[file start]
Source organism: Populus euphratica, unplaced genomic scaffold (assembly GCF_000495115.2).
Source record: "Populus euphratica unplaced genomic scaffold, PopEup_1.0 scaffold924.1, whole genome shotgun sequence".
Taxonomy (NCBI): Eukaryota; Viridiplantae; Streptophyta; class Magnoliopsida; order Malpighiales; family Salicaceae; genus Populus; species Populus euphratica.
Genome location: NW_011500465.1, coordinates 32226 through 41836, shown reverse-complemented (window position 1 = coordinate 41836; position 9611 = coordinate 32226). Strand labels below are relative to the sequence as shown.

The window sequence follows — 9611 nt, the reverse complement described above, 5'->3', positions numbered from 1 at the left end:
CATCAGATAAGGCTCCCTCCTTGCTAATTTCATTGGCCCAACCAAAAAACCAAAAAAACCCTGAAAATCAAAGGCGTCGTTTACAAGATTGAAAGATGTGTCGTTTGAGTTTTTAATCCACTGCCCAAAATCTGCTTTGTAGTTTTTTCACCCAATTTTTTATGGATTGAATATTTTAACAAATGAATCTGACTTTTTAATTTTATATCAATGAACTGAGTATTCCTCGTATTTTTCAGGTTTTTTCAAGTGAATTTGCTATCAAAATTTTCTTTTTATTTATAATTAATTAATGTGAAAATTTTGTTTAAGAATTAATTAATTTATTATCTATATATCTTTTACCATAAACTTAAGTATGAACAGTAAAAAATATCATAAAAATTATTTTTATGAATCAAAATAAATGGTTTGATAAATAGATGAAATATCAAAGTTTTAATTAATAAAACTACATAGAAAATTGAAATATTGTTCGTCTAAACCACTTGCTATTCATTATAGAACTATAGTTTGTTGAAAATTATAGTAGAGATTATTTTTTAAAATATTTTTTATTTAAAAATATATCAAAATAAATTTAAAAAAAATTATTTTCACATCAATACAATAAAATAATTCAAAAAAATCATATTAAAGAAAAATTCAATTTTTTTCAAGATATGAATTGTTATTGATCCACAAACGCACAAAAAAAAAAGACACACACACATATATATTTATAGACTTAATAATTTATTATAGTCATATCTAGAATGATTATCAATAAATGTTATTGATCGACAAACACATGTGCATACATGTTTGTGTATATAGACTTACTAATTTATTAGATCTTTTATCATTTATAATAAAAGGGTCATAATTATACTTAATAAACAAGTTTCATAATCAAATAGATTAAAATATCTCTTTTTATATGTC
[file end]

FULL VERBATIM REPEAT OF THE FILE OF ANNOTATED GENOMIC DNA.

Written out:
Source organism: Populus euphratica, unplaced genomic scaffold (assembly GCF_000495115.2).
Source record: "Populus euphratica unplaced genomic scaffold, PopEup_1.0 scaffold924.1, whole genome shotgun sequence".
Taxonomy (NCBI): Eukaryota; Viridiplantae; Streptophyta; class Magnoliopsida; order Malpighiales; family Salicaceae; genus Populus; species Populus euphratica.
Genome location: NW_011500465.1, coordinates 32226 through 41836, shown reverse-complemented (window position 1 = coordinate 41836; position 9611 = coordinate 32226). Strand labels below are relative to the sequence as shown.

The window sequence follows — 9611 nt, the reverse complement described above, 5'->3', positions numbered from 1 at the left end:
CATCAGATAAGGCTCCCTCCTTGCTAATTTCATTGGCCCAACCAAAAAACCAAAAAAACCCTGAAAATCAAAGGCGTCGTTTACAAGATTGAAAGATGTGTCGTTTGAGTTTTTAATCCACTGCCCAAAATCTGCTTTGTAGTTTTTTCACCCAATTTTTTATGGATTGAATATTTTAACAAATGAATCTGACTTTTTAATTTTATATCAATGAACTGAGTATTCCTCGTATTTTTCAGGTTTTTTCAAGTGAATTTGCTATCAAAATTTTCTTTTTATTTATAATTAATTAATGTGAAAATTTTGTTTAAGAATTAATTAATTTATTATCTATATATCTTTTACCATAAACTTAAGTATGAACAGTAAAAAATATCATAAAAATTATTTTTATGAATCAAAATAAATGGTTTGATAAATAGATGAAATATCAAAGTTTTAATTAATAAAACTACATAGAAAATTGAAATATTGTTCGTCTAAACCACTTGCTATTCATTATAGAACTATAGTTTGTTGAAAATTATAGTAGAGATTATTTTTTAAAATATTTTTTATTTAAAAATATATCAAAATAAATTTAAAAAAAATTATTTTCACATCAATACAATAAAATAATTCAAAAAAATCATATTAAAGAAAAATTCAATTTTTTTCAAGATATGAATTGTTATTGATCCACAAACGCACAAAAAAAAAAGACACACACACATATATATTTATAGACTTAATAATTTATTATAGTCATATCTAGAATGATTATCAATAAATGTTATTGATCGACAAACACATGTGCATACATGTTTGTGTATATAGACTTACTAATTTATTAGATCTTTTATCATTTATAATAAAAGGGTCATAATTATACTTAATAAACAAGTTTCATAATCAAATAGATTAAAATATCTCTTTTTATATGTC